# Preschool Lesson Plan on Money: Pennies, Nickels, and Dimes Oh My!

By Tracey Bleakley

Learning about money can be challenging for young students. Teach your preschoolers a poem to help them recognize the different coins and then play a matching game to practice naming coins. Lessons on money like this one have great "value" for your students!

Your students will have fun learning the names of the coins with this pre-K lesson about money. Use real coins for the matching game if you can. It will make it easier for your students to learn their coins.

## Materials

• Money poem written on large chart paper
• Large picture of a penny, nickel, dime and quarter
• One sock with a penny, nickel, dime and quarter inside (for each of student)

## Money Poem

Penny, penny, easily spent.

Copper brown and worth one cent.

Nickel, nickel, thick and fat.

You're worth five cents, I know that.

Dime, dime, little and thin.

I remember, you're worth ten.

Quarter, quarter, big and bold.

You're worth twenty-five I am told.

## Teach

Display the money poem that you have written on chart paper. Read it through one time to the class. Then show the students the four large money pictures. Read the poem again a verse at a time and match up the pictures of the coins with the correct verse. Discuss the coins and what they look like and feel like. Tell your students that the dimes and quarters will have rough edges and the nickels and pennies will have smooth ones.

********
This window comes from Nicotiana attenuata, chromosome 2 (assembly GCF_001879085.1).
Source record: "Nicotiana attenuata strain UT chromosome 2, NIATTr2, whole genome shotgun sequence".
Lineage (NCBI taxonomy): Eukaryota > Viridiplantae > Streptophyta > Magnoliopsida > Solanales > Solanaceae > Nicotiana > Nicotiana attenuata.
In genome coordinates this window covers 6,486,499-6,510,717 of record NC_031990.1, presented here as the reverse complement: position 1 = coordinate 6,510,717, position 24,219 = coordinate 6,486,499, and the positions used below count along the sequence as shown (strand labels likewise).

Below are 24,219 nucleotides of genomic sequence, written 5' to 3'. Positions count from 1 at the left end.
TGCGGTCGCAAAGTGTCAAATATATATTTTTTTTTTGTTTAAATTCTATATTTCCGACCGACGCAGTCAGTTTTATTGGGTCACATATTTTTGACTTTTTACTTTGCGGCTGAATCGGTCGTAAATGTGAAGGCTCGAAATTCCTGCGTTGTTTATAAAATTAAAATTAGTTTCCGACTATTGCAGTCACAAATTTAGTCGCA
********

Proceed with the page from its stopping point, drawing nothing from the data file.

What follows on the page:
## Procedure

After teaching your students the different coins, play a matching game to practice identifying the coins. Pass out a sock with the four coins inside to each student. Have the students dump the coins out onto their desks. Tell them to find the penny. Talk about the penny again and reread the penny verse of the poem and be sure to point out its color, size and smooth edge. Have them look at the front and back. Follow the same procedure for each of the next three coins. Then have the students put the coins back in their socks and call out the name of a coin. Tell them to put their hand in the sock and try to find the coin just by feeling. When they pull out the coins they can check to see if they found the right one and then try again, if they didn't. Continue to play, calling out different coins.

When the students seem to be able to find the coins. Put them in pairs and let them play a version of this coin matching game. The first student pulls a coin out of his sock and then names it. His partner checks that he correctly identified the coin and tries to pull the same coin out of her sock without looking. Then both students return their coins to the socks and switch roles.

## Assess

Observe the students as they play. Are they naming the coins correctly? Can they find the right coin without looking?

## Extend

• This game can be put into a math center so that students can continue to play and practice.
• Read books about money and coins. Some that are appropriate for preschool are All About Money by Erin Robertson and 26 Letters and 99 Cents by Tana Hoban.
• Give your students handfuls of coins to sort by type.
• Let your students use money stamps, money stickers or real coins to make patterns. Have them practice reading the patterns to a friend "Penny, penny, nickel, penny,penny, nickel ..."

Your pre-K students can have lots of fun while learning about money.